A new study, conducted by Jackson National Life Insurance Company and the Insured Retirement Institute (IRI), has found that while most Americans are interested in financial strategies that provide guaranteed lifetime income, many are unaware that annuities can provide it. The nationwide study, The Language of Retirement 2017: Advisor and Consumer Attitudes Toward Securing Income in Retirement, showed that 75% of all participants claimed to be familiar with annuities, yet only 46% understood an annuity can provide lifetime income.
In addition to consumers, advisors also participated in the study. According to a recent press release, more than 80% of advisors said that guaranteed lifetime income features have had a positive impact on their clients, including one-third who said it was the most impactful feature of annuities. Additionally, 90% of all consumers who responded, and 95% of those 35 to 44 years old, said that they are very or somewhat interested in receiving lifetime income. Great news for the annuity industry, right? Not necessarily. Despite the general positive perceptions of the benefits of guaranteed lifetime income, only one in four participants age 45 and up actually plan to purchase an annuity.
“This disconnect is devastating to American savers and the advisors who are trying to swerve the best interests of their client,” said Barry Stowe, chairman and chief executive officer of the North American Business Unit of Prudential plc, Jackson’s parent company. “Retirees need guarantees to protect their lifetime income and our research proves people want this benefit. It’s our job to educate Americans and ensure they know annuities are designed to prevent consumers from outliving their income so they can live the retirement they want.”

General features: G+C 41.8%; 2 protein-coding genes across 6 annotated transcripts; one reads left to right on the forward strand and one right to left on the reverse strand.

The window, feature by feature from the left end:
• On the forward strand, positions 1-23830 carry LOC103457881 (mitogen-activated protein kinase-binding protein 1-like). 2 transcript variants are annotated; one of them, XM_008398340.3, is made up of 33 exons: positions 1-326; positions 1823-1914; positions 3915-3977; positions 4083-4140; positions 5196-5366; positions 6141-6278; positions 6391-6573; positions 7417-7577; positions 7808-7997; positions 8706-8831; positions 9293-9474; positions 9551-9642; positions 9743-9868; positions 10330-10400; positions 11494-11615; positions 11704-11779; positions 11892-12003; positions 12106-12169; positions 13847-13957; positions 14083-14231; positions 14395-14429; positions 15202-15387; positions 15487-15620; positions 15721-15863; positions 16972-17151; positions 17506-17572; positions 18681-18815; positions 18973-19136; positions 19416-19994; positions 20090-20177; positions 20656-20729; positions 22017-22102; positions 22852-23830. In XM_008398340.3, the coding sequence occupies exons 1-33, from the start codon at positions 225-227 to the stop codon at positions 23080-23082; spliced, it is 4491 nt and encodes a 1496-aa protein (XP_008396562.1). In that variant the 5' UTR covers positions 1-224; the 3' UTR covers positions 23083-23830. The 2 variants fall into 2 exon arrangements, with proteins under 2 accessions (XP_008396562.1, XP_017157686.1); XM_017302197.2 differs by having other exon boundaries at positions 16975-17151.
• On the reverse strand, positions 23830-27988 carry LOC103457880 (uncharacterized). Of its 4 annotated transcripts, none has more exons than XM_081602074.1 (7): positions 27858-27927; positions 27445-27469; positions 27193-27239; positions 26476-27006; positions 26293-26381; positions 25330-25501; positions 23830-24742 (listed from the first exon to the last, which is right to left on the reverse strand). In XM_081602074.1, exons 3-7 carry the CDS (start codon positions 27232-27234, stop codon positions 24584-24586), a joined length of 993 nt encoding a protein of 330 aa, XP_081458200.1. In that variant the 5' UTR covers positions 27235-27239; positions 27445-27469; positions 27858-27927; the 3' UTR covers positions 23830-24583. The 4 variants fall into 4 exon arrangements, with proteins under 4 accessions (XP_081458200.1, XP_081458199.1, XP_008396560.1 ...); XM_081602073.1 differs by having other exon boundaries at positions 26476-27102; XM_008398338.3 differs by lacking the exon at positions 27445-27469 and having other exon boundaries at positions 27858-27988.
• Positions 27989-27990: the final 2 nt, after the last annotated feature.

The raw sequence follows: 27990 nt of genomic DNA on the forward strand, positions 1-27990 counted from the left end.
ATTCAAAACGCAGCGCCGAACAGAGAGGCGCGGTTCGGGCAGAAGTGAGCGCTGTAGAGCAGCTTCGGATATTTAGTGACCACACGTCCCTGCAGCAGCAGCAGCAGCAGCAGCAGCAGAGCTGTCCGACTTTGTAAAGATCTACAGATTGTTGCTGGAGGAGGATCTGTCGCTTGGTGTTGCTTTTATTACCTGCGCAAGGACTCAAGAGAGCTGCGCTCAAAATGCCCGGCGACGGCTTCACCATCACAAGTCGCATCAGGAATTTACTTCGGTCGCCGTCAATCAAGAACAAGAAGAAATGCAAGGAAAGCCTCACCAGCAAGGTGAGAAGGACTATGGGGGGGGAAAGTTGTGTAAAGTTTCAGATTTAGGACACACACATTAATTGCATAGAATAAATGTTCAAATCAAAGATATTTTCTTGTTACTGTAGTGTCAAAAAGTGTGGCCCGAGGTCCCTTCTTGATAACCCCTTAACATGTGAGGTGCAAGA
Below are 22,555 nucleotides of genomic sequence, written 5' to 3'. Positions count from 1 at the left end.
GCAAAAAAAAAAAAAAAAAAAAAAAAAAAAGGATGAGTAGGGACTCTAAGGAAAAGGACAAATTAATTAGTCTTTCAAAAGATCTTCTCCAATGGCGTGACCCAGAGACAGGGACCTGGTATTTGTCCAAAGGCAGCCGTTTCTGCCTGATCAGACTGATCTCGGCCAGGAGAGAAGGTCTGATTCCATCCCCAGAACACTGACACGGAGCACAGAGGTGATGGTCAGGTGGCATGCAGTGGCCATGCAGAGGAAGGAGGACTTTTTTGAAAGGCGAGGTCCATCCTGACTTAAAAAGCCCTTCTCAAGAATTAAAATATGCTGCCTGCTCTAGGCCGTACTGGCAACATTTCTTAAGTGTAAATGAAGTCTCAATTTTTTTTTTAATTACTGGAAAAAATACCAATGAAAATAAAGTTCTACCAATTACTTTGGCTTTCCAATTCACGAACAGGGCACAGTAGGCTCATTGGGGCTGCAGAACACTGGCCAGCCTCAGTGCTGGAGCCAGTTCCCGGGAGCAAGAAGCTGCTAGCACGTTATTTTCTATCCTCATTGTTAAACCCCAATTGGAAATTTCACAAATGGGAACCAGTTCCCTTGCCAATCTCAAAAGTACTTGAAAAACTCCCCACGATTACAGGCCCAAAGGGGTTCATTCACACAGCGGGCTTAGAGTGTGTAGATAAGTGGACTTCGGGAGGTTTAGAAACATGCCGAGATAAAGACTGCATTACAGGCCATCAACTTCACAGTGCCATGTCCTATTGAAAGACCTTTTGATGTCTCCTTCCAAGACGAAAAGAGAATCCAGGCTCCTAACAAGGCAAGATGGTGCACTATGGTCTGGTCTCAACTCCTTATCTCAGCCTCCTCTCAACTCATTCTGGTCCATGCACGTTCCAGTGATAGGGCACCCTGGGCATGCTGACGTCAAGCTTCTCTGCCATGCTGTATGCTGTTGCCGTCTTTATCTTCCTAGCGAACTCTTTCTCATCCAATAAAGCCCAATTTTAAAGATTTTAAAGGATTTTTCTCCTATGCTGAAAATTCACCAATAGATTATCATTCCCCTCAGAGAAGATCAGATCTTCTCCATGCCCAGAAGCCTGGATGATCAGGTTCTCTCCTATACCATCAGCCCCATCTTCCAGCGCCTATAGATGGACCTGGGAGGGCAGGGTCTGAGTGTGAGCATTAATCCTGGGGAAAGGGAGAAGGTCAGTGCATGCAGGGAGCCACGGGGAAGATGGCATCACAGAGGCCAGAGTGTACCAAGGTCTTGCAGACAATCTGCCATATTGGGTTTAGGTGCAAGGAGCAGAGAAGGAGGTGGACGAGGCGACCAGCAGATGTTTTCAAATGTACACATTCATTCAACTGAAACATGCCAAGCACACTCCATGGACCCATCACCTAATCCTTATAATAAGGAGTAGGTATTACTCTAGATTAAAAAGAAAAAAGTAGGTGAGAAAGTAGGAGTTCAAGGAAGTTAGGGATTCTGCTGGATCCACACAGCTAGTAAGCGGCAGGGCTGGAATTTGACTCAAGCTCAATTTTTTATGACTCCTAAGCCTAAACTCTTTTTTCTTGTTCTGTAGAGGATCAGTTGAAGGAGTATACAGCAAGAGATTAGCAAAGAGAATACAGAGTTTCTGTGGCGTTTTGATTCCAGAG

The biggest fear for savers is often the fear of running out of money prematurely. And according to financial professionals, it’s a very valid concern. More than half of the professionals surveyed believe that some of their clients who do not own annuities will run out of money in retirement. They also admitted to having clients who exhausted their financial resources, blaming overspending and health care costs. While annuities can help solve this issue, advisors also indicated that there are challenges that limit the use of annuities. One of those challenges is the negative perception many consumers hold.
“It’s more critical than ever that our industry overcomes the existing bias toward annuities, simplifies the language used to describe them and increases the overall understanding of the power of a well-structured modern annuity so Americans will be more receptive to using them to reach their financial goals,” said Emilio Pardo, chief marketing and communication officer for Jackson.
Other key findings of the study include:
- Younger consumers express a greater interest in the income features provided by annuities than older respondents.
- 80% of consumers say they do not believe Social Security alone will provide them with sufficient income in retirement.
- Just 21% of consumers expect a pension to provide them with enough retirement income.
- 40% of consumers believe their personal retirement savings will be their most significant source of retirement income.
- ⅔ of consumers believe it is somewhat or very likely that their retirement savings will be significantly affected by a health event.
President and chief executive officer of IRI, Cathy Weatherford, believes the study indicates a great need and opportunity to educate all Americans on building a “holistic” retirement plan.
“This study is a critical step toward understanding how future generations plan to save for retirement,” she said. “It is particularly alarming that the study found half of consumers plan to regularly withdraw money from their retirement savings to cover basic and discretionary spending, an approach that carries a high risk of depleting assets, especially among those who live longer.”
Written by Rachel Summit